Temporary v. permanent. I think of these two terms frequently. The dynamic is at work when you consider a temporary solution v. a long-term one. Or short-term goals v. long-term ones.
But, most of the time this relationship comes up when I drink coffee, which is regularly.
I like to use a “real” coffee mug instead of a travel cup. It’s not really an opposition, as much as a preference. I’m not “offended” when I use a travel, to-go cup to drink coffee, but if given a choice I opt for the old-fashioned mug over the paper cup.
Frequently, when I think of the purpose of a coffee mug v. a coffee cup I think of covenants. Specifically, I think of covenants. Covenants between God and the Israelites (or wider in scope) are throughout scripture (see Genesis, especially: 6.18-21; 9.1-17; 15.1-21; 17.1-27). Immediately my attention turns to the point that when rightly considered covenants are promissory. They are pledges, compacts, agreements, declarations, and oaths, often in the form of a promise.
As a specific example, see the covenant established by God with Noah, in Genesis 9, is essentially a promise. The difference between God’s promises and mine are significant. They resemble each other, kind of. They have similiarities, sort of.
This is precisely why I think of promises when I think of coffee mugs. Promises made by God v. ones I make. The difference is about as identifiable as the difference between a coffee mug – which falls on the permanent side of things – and a travel paper cup – which falls on the temporary, disposable side of things. Sure they serve the same function. But, the very nature of them is different. And the quality of the materials and their utility is of a different kind, too. This also leads to their shelf life. One is temporary. The other is permanent.
I make promises to my children in a “I promise we can get a QT slush on the way home” sort of way. I suppose I have made more significant ones, too, but I am reticent to over-commit so often I steer clear of obligating myself too often to the whim of the moment. If I’m honest this has less to do with Jesus’ comments in Matt 5.33-37, and more to do with my fear of not keeping the promise.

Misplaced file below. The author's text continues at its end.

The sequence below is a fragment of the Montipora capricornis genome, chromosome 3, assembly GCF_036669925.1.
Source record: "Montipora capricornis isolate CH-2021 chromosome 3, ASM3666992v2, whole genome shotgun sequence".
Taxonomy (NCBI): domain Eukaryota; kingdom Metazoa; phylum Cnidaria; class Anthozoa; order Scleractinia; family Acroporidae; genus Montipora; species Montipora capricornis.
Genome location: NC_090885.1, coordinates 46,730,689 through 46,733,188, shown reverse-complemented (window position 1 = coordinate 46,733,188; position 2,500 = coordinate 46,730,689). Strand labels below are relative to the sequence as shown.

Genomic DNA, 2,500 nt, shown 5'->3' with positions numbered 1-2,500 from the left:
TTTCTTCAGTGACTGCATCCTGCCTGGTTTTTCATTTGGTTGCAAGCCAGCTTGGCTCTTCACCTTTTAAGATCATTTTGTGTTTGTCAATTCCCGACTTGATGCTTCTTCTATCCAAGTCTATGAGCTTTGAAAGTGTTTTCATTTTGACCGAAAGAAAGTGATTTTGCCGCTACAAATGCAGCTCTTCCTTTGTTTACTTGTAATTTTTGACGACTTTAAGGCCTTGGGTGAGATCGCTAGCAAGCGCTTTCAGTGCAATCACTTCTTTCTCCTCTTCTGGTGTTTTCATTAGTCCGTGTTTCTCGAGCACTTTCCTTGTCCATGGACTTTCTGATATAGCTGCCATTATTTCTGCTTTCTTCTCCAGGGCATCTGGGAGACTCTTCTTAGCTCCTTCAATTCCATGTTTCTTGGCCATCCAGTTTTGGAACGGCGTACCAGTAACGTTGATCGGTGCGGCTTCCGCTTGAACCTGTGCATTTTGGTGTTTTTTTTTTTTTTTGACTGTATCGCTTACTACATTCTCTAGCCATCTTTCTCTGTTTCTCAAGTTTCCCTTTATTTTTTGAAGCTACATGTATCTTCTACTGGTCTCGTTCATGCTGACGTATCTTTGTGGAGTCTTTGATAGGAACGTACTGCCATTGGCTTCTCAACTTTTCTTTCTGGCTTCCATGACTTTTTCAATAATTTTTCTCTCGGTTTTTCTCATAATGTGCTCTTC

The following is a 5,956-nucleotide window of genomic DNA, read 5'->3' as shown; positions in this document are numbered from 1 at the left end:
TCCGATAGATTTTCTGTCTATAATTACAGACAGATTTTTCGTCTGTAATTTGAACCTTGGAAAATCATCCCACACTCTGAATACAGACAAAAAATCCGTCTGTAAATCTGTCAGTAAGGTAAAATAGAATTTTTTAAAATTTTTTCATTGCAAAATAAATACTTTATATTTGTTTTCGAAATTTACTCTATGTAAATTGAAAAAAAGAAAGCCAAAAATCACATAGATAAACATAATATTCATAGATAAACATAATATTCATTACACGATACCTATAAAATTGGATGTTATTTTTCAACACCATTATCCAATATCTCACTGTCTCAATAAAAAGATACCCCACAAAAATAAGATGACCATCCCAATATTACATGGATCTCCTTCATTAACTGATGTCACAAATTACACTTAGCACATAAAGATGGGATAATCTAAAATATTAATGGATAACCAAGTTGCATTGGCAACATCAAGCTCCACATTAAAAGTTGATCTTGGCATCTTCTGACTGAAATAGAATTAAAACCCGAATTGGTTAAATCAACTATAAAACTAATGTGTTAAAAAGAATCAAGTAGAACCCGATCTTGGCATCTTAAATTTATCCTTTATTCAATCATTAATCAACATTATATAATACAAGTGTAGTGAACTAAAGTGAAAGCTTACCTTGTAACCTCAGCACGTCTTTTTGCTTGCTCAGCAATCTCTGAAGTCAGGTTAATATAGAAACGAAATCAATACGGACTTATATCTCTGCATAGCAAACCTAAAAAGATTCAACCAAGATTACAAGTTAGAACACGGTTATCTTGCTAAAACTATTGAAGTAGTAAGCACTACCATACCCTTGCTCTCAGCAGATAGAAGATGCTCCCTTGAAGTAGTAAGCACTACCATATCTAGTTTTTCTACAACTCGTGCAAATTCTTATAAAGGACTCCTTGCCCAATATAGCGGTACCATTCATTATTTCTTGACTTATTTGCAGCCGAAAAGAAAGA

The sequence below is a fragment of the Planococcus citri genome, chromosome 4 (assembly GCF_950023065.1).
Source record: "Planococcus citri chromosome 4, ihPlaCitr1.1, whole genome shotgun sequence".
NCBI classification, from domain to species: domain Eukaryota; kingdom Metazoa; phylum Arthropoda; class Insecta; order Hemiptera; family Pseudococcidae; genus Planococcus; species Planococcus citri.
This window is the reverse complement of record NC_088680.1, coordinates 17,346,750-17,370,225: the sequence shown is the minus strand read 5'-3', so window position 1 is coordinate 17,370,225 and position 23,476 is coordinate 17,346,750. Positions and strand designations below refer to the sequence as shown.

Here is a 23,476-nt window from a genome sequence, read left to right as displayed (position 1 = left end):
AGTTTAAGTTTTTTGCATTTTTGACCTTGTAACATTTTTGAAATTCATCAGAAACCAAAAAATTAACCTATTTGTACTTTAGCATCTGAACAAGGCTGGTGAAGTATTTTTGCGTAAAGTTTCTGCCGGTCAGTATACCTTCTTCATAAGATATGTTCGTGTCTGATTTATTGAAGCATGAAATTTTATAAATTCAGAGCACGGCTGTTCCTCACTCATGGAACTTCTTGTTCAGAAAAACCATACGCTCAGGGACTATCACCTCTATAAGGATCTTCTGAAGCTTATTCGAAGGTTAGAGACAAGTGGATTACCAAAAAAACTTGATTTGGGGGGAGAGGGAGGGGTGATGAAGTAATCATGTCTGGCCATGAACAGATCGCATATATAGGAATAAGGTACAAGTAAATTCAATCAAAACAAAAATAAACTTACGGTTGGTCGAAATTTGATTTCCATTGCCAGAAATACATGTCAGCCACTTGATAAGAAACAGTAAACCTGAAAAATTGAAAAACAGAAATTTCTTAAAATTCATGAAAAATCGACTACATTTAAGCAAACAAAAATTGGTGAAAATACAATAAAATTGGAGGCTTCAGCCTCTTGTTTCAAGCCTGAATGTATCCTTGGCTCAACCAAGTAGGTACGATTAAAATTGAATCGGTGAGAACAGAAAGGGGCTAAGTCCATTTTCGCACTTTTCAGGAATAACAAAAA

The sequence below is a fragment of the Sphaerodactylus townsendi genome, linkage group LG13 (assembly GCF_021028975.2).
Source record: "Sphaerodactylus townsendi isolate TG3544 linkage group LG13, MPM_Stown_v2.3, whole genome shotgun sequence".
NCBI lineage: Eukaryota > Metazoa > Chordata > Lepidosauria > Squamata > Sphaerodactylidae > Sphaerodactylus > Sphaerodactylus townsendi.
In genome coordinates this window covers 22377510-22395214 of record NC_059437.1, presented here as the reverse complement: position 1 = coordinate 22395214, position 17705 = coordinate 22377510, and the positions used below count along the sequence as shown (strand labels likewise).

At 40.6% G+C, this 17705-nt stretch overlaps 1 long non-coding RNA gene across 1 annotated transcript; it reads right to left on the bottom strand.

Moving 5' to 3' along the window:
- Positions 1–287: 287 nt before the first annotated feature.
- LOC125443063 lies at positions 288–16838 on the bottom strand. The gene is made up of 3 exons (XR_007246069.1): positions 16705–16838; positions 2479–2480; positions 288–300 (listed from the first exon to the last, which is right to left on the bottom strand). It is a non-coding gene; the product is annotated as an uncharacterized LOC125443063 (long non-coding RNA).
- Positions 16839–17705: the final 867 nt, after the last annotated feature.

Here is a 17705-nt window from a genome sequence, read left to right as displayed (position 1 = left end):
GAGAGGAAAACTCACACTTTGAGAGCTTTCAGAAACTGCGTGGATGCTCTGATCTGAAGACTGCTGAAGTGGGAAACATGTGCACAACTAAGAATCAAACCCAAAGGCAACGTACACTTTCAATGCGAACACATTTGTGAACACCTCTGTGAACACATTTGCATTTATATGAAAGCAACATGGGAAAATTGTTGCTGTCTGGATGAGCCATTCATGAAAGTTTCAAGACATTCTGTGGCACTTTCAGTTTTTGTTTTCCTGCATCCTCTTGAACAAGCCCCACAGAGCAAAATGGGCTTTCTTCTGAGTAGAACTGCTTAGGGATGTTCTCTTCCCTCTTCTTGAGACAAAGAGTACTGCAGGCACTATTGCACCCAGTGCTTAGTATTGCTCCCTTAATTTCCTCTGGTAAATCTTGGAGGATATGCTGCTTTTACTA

When I make a promise it’s closer to a “I really want to do this, so I hope it works out” stop-gap measure. When God makes a promise, the declaration is guaranteed. God will not fail to fulfill the obligation. For God, a covenant is an assured promise. Arguably, for God, a covenant is a fulfilled promise (even though we may be awaiting fulfillment). Said differently, when humans make promises they are weak, temporary, not for long-term utility. Like to-go paper cups.
God’s promises are strong, permanent, and able to be passed from one generation to the next. Like coffee mugs.
Dr. Neal earned a BA in Political Science from Texas Tech University. He then pursued theological and ministerial training and is a graduate of Southwestern Baptist Theological Seminary (MDivBL), and the University of Edinburgh, Scotland (MTh; PhD). He is married to Jennifer, and they have four children.
Dr. Neal’s teaching and research focuses on the relationship between biblical interpretation and theology. His Ph.D. research focused on systematic theology, specifically questions raised in contemporary German theology. He is the author of Theology As Hope: On the Ground and the Implications of Jurgen Moltmann’s Doctrine of Hope, and has published a variety of essays, articles, and chapters on theological topics. Dr. Neal has presented papers in several academic venues in England, Scotland, New Zealand, and the United States. Most recently he presented a paper on eschatology at the University of Notre Dame.